Hitman: Agent 47 Theatrical Review
When Hitman: Agent 47 fails at the box office, one could, and will, argue the case that Hitman: Agent 47 didn’t fair well because R rated films have fallen out of fair with audience. However, this couldn't be further from the truth. Hitman: Agent 47 failed because of a weak script created by a studio hack that has a track record of horrible films.
If you aren't familiar with the Hitman property or Agent 47 before the film, don't worry the plot is pretty simplistic. A covert organization has found the way to create the perfect assassin; someone who has faster reflexes than an ordinary human being, thinks smarter, and is all around the perfect weapon. Fearful of what they had done the organizations creator, Litvenko (Ciarán Hinds; Lara Croft Tomb Raider: The Cradle of Life) destroys his work and lives life on the run.
Fast forward to pedant time — A new organization called the Syndicate has sprung up, trying to replicate the work of Litvenko. Headed by Le Clerq (Thomas Kretschmann; King Kong), they will stop at nothing to achieve it's goal; however, neither will Agent 47 (Rupert Friend; Homeland) in trying to stop Le Clerg.
If you kept up to speed so far with the plot, wait, there is more. To top this off — throw in a girl, Hannah Ware (Oldboy), and a sympathetic looking mystery man (Zachary Quinto; Heroes), and ready, set, go! You have a movie.
If this simplistic, yet overly convoluted, plot doesn't make too much sense, don't worry, neither does the film. It tries to be overly smart, while not having any semblance of a story. The story trudges along from scene to scene moving all the pieces in place for just the sake of moving them. Then, we are greeted with actors spouting meaningless dialogue (that a four year old could probably make sound better), making one feel, at times, that the movie might have done better as a silent film. Although, what else would you expect from Skip Woods, the screenwriter of such catastrophes such as X-Men Origins: Wolverine, A Good Day To Die Hard, The A-Team, and the original 2007 Hitman film.
While the screenplay and story destroyed any chance for Hitman: Agent 47 to be a good film, that is not to say that there were not other aspects of the film that held great promise.
First time commercial director, Aleksander Bach, does an adequate job with the film, lensing some great action scenes and composing the the rest of his wide-angle and close up dialogue shots nicely. His direction fits perfectly into this kind of film, slick and fast. Hopefully, studios can see past the issues of Hitman: Agent 47 to realize he would be a valuable asset to them in the future.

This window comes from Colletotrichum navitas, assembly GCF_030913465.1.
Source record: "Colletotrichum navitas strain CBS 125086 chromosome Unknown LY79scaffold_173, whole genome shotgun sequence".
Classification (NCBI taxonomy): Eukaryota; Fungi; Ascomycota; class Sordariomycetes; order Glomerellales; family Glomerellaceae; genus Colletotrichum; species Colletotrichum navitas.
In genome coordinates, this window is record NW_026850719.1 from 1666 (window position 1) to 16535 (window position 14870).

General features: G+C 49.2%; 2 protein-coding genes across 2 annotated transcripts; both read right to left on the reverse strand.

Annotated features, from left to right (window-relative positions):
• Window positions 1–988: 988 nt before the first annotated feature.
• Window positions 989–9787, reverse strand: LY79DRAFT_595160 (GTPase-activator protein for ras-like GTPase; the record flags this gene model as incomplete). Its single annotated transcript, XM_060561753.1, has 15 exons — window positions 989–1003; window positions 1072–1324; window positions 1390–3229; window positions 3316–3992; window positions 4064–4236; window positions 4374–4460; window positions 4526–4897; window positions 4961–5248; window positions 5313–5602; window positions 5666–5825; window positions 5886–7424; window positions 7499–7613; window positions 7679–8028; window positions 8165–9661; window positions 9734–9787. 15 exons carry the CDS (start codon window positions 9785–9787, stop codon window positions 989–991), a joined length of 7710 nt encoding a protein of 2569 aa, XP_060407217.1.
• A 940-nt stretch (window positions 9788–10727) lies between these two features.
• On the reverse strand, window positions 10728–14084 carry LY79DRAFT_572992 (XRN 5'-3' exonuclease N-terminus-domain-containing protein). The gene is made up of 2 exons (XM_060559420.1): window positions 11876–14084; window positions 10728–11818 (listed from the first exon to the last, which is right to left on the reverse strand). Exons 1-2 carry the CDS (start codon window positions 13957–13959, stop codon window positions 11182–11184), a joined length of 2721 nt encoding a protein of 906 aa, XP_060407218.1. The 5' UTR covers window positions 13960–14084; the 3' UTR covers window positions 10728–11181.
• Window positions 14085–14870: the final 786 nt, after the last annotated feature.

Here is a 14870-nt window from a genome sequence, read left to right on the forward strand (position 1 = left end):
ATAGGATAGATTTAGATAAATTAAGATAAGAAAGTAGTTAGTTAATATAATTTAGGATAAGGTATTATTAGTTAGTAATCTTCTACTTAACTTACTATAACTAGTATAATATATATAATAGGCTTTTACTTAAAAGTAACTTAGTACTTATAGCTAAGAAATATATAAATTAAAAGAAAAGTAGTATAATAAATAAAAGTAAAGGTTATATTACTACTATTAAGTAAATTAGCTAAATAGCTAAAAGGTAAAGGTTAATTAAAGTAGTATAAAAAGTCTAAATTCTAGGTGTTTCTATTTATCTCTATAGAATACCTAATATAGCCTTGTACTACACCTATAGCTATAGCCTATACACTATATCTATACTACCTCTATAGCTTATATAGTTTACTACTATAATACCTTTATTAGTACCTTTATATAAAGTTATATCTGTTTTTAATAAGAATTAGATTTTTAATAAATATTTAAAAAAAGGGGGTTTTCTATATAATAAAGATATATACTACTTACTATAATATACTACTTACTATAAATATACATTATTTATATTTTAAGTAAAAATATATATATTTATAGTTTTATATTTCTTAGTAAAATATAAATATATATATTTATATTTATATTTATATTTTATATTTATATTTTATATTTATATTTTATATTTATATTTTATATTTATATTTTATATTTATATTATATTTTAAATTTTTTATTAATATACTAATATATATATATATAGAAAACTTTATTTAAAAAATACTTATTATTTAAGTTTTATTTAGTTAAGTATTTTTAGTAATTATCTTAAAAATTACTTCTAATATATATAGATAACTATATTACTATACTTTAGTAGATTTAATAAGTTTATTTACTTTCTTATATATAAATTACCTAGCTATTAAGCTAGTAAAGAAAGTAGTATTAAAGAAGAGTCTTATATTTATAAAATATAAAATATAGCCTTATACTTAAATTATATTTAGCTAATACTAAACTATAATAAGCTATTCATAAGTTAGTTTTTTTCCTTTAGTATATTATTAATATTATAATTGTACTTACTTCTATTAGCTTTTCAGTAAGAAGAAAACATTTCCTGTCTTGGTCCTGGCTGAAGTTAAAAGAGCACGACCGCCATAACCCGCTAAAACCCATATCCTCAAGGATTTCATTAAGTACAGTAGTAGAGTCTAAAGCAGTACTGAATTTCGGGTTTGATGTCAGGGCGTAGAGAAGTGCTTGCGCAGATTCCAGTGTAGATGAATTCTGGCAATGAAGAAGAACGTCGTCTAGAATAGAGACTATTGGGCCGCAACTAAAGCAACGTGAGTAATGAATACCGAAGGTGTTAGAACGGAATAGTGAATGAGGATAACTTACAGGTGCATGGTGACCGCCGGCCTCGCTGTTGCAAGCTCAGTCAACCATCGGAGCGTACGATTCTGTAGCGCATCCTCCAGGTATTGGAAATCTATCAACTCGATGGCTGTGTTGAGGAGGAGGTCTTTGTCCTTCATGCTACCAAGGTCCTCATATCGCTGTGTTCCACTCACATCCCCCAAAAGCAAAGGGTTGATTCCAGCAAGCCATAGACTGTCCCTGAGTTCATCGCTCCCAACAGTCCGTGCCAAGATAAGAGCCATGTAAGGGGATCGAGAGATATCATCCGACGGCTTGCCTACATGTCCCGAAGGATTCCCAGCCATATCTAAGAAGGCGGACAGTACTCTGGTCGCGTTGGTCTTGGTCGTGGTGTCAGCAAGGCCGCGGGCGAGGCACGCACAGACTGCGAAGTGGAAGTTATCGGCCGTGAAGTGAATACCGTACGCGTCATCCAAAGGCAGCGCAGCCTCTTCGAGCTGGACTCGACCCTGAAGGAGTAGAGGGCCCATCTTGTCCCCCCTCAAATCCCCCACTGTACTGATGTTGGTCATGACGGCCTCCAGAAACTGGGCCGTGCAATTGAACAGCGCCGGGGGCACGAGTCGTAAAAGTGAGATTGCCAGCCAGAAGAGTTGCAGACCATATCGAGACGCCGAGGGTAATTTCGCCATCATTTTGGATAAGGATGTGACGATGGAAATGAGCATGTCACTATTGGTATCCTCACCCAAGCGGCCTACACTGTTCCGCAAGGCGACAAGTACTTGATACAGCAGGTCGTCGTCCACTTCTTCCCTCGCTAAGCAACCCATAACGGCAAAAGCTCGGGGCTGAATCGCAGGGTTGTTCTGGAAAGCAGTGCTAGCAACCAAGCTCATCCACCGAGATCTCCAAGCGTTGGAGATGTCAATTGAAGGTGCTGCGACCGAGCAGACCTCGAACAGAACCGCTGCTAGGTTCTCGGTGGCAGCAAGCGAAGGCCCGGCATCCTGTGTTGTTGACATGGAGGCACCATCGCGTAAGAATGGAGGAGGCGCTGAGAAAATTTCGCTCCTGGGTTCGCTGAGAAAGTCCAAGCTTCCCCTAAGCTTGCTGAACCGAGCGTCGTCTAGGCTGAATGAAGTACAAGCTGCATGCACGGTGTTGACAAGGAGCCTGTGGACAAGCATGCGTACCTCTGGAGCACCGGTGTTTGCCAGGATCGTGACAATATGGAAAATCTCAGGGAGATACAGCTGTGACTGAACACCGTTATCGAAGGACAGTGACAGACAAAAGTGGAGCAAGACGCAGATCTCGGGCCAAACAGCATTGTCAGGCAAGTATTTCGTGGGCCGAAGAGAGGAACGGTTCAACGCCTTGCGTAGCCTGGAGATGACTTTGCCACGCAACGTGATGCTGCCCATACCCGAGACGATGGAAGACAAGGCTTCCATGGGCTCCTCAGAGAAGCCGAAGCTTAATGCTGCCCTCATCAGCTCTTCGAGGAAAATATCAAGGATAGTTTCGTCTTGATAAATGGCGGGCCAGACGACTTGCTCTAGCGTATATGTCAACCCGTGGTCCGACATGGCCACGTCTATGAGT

Rupert Friend was an unexpected, but good, choice to portray the film's lead character, Agent 47. Through his mannerisms, he adds depth to the character that the story left out. His performance is miles ahead of what audiences were given with Timothy Olyphant's (Scream 2) wooden performance of Agent 47 back in 2007.
Hannah Ware also tries to put as much effort in her performance as possible with mixed results. At times, she seems comfortable in her portrayal of Katia and other times she seems to be just looking off camera for some help on why her part is written so poorly.
It is with utter disappointment that Zachary Quinto phoned in his performance as arrogant villain, John Smith. He could have given the character so much more depth and charisma if he only let his character Sylar, on Heroes, be his inspiration.
When Hitman: Agent 47 fails at the box office, one could, and will, argue the case that Hitman: Agent 47 didn't fair well because R rated films have fallen out of fair with audience. However, this couldn't be further from the truth. Hitman: Agent 47 failed because of a weak script created by a studio hack that has a track record of horrible films. If you give audiences a smart, witty action film that is rated R, they will come in droves. Maybe with the next Hitman reboot, the studio will finally get it right.
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